The private equity industry has received quite a bit of bad press over the past few months. The UK, The Netherlands and Australia have held parliamentary inquiries to investigate private equity’s effects on the economy. Newspaper commentators and columnists have expressed their criticism claiming that private equity firms evade taxes, destroy jobs, burden the companies they buy with debt, strip their assets and drain their profits before offloading them again. Yet few people seem to understand how private equity actually works and why it has taken such a great flight in recent years. And no, Wikipedia doesn’t explain it either.
Private equity is an equity investment in a company not listed on a stock market. It is an equity investment in that the investor acquires a stake in the company, becoming a partial or full owner. As such the private equity investor is entitled to a share in the company’s profits.
If private equity is used to invest in a start-up company it is often referred to as venture capital. If the start-up company becomes a success, think Google, Ebay, Amazon, the profits can be substantial. However, many start-ups fail, which is why venture capital is generally perceived as risky.
Private equity can also be used to assist a company’s management to buy the company from its owners, a so called “management buy-out”, and to buy up all of the publicly traded shares of a listed company. It is the practice of buy-outs, often by issuing debt, hence the name “leveraged buy-out”, that has become synonymous with private equity and that is currently under scrutiny.
After gaining some notoriety in the 1980s with the (in)famous leveraged buyout of RJR Nabisco by Kohlberg Kravis Roberts & Co (KKR), one of the largest private equity firms, and the coining of the term “corporate raider”, private equity had more or less vanished from the public radar. That is, until the acquisition of some big listed companies by private equity firms, this and last year, suddenly made news headlines.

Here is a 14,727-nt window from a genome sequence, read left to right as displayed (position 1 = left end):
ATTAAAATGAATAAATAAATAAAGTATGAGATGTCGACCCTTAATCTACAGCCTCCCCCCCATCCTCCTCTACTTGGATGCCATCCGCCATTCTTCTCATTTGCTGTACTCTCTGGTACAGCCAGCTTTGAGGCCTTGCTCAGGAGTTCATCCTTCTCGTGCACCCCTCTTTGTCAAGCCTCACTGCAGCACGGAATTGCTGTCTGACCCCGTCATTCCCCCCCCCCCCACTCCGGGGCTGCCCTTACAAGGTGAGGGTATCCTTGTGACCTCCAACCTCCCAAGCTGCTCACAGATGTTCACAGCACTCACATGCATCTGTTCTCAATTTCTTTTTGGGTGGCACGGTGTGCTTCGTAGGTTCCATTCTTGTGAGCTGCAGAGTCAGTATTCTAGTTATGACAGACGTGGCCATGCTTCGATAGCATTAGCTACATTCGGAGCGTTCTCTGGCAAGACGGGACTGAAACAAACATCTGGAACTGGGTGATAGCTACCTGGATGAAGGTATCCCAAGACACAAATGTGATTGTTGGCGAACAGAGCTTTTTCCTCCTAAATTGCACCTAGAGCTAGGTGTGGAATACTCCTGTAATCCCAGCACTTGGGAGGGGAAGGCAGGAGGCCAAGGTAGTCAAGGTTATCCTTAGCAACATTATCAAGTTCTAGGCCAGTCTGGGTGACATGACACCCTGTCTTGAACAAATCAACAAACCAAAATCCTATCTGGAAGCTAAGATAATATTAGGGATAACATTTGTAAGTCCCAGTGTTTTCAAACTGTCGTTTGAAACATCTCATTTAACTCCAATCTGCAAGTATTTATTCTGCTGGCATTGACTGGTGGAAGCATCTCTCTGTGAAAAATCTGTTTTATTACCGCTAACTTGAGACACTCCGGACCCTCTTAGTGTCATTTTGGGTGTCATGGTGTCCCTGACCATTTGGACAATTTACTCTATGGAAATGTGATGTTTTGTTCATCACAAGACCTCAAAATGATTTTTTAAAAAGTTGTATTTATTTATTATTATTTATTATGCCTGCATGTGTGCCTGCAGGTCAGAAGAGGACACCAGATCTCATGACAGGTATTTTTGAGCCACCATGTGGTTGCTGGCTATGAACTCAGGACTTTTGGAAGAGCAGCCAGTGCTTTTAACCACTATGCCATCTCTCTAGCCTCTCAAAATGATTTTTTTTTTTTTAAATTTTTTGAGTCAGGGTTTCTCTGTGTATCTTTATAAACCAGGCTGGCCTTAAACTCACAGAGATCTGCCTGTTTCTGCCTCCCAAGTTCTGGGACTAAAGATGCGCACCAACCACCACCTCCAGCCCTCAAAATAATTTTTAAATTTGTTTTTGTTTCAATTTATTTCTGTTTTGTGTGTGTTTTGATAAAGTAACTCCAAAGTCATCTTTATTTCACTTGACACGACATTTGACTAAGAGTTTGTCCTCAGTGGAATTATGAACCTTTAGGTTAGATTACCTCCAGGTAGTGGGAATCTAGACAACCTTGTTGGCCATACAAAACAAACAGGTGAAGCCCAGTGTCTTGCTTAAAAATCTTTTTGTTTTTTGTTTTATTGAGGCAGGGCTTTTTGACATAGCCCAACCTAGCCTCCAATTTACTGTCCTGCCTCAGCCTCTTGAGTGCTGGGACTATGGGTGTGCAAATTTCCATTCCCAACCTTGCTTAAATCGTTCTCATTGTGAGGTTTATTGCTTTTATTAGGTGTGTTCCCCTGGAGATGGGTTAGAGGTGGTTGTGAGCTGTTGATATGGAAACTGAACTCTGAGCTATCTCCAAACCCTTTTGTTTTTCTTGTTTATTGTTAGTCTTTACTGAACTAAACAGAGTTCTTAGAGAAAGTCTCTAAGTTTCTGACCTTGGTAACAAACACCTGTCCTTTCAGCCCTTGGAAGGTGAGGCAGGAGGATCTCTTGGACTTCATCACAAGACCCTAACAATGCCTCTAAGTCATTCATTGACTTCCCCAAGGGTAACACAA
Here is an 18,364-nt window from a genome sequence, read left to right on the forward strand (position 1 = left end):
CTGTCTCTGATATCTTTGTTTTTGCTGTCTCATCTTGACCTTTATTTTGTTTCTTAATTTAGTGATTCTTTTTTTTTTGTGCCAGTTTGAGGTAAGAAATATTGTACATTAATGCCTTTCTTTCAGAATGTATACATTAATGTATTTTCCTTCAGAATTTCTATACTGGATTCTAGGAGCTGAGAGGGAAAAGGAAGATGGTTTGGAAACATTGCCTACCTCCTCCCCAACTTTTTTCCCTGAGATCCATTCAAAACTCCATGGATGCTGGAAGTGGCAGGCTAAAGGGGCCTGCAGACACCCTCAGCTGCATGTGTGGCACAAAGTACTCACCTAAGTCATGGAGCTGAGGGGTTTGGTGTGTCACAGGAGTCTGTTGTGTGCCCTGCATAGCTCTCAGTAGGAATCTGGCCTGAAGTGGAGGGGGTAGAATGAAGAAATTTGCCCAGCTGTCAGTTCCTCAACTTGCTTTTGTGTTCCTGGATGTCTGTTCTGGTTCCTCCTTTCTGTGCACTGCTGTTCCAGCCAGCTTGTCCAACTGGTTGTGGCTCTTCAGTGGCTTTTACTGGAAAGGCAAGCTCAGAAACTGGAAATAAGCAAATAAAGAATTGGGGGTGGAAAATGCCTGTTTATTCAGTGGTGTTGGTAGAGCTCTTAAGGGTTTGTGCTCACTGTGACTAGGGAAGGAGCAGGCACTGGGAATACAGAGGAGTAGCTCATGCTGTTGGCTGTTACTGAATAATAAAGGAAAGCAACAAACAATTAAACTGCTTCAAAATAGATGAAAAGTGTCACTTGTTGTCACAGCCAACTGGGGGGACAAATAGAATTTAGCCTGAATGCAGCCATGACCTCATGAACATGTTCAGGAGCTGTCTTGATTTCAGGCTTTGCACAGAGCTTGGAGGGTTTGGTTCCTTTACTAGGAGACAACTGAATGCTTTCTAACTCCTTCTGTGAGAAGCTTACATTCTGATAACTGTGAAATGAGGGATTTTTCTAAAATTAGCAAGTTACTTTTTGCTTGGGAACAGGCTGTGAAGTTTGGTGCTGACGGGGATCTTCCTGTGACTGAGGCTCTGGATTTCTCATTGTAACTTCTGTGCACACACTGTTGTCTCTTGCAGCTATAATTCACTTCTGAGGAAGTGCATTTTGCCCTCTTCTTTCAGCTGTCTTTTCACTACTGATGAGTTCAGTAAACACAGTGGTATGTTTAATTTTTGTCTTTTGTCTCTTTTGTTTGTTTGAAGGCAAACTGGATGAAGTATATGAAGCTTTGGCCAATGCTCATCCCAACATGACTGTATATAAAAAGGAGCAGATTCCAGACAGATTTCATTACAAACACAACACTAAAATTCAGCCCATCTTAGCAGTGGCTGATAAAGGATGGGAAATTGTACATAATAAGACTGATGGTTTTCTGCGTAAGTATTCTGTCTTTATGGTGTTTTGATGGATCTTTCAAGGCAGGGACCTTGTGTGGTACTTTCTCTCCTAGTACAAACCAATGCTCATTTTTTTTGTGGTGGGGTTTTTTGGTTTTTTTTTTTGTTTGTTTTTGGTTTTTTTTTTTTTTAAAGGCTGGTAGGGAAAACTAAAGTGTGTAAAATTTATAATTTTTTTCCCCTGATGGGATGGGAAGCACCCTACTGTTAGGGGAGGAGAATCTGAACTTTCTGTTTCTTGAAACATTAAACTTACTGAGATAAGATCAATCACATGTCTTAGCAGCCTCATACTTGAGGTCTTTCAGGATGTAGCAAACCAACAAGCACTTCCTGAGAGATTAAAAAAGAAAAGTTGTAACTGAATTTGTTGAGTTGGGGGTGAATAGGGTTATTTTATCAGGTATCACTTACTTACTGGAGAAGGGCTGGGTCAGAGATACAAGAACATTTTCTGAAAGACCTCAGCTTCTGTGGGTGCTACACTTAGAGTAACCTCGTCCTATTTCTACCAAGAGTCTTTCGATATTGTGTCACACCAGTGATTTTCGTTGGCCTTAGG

But how does private equity work? The following is a standard, textbook example that every economics student will or should be familiar with.
Suppose a company makes an annual profit of 10 million USD and is acquired by a private equity firm for 100 million USD, that is, at a price earnings ratio of 10, meaning that the private equity firm is willing to pay 10 times the company’s annual profit. To acquire the company the private equity firm invests 30 million USD of its own capital borrowing the remaining 70 million USD.
Now suppose that three years later the company still makes a profit of 10 million USD per year. The private equity firm has used the profits to repay 30 million USD of the loan (I’m abstracting from taxes here) and decides to sell the company for the same price as it has bought it, that is, 100 million USD. This may seem like a bad deal, but take a closer look at what happens. The private equity firm uses 40 million USD to repay the remainder of the loan and is left with 60 million USD. Thus, in three years the firm has doubled its initial investment of 30 million USD!
If the private equity firm manages to reduce costs and increase the company’s annual profits to 16 million USD, to keep things simple, and sells it again with a price earnings ratio of 10, that is, for 160 million USD, the profit for the private equity firm is 90 million USD (after repaying the 70 million USD loan), three times the initial investment. If, because of the increase in profits, it can convince buyers of a higher price earnings ratio, it will earn even more.
So, in this simplified example, regardless of whether the company being acquired is “turned around”, the private equity firm makes a substantial profit on its investment. The reason? Its ability to finance part of acquisition with debt.
The low and stable interest rates of the past few years have made it easy for private equity firms to borrow money. The fact that interest payments are tax deductible makes the entire construction even more attractive.
I've added links to some recent papers:
Andrew Metrick and Ayako Yasuda (2010). The economics of private equity funds.
Steven N. Kaplan and Per Johan Strömberg (2008). Leveraged Buyouts and Private Equity.
Ulf Axelson, Per Stromberg and Michael S. Weisbach (2008). Why are Buyouts Levered? The Financial Structure of Private Equity Funds. Journal of Finance 64 (4), pp. 1549-1582.